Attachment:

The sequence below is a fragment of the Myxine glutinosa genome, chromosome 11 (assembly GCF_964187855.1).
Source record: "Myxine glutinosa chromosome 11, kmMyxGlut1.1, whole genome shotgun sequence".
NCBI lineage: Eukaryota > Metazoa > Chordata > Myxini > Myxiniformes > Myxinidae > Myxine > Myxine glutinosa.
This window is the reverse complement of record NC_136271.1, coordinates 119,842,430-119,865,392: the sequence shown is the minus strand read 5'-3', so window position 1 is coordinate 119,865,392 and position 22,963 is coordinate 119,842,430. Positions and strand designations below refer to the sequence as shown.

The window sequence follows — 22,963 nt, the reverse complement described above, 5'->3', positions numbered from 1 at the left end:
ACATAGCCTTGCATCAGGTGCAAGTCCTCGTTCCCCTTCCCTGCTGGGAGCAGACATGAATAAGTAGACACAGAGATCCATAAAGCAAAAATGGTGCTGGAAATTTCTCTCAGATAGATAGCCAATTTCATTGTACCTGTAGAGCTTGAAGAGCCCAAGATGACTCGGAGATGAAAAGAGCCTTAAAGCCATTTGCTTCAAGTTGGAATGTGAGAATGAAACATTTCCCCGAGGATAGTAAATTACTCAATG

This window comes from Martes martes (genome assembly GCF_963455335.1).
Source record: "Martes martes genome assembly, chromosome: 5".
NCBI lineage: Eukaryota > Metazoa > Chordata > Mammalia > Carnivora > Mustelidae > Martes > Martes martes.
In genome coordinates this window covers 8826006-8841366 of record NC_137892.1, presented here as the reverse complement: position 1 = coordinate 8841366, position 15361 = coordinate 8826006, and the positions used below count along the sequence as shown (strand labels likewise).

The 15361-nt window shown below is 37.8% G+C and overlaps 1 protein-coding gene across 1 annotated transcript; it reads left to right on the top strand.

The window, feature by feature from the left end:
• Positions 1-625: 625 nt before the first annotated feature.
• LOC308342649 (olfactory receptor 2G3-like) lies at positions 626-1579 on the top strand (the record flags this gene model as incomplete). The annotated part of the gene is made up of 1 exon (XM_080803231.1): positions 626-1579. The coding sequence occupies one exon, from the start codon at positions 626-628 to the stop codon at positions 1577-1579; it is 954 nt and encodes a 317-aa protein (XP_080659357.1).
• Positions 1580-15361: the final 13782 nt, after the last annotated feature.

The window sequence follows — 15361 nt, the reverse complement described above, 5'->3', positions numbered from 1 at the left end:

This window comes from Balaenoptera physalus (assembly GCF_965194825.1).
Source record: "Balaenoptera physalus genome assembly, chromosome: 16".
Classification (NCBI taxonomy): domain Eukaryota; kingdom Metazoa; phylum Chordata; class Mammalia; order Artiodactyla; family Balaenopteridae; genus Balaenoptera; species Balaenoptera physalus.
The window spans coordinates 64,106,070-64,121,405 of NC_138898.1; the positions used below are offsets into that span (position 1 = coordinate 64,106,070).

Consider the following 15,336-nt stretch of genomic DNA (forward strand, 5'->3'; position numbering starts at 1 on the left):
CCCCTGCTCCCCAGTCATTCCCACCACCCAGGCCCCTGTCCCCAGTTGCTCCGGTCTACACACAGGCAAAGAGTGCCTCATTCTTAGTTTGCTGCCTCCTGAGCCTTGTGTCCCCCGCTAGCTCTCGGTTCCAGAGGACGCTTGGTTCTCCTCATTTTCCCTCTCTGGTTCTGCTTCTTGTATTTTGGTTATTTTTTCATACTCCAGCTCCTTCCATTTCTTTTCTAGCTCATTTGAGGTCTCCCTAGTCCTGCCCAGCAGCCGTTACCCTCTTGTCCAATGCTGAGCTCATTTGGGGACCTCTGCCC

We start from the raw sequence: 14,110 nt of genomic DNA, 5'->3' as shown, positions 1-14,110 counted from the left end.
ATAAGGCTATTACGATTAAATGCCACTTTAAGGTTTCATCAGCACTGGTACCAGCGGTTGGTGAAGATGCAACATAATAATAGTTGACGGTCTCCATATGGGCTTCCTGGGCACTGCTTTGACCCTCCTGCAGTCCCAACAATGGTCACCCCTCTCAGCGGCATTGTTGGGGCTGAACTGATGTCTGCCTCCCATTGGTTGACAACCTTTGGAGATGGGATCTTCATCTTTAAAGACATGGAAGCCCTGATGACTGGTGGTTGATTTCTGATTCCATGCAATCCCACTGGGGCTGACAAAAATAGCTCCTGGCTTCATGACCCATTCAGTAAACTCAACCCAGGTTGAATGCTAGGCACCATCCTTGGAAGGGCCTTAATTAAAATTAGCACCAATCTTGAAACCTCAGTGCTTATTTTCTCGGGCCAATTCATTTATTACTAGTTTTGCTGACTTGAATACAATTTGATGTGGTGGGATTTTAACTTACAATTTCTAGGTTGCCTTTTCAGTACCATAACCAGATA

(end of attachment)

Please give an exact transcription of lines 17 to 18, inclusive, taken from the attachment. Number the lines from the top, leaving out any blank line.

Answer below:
This window comes from Balaenoptera physalus (assembly GCF_965194825.1).
Source record: "Balaenoptera physalus genome assembly, chromosome: 16".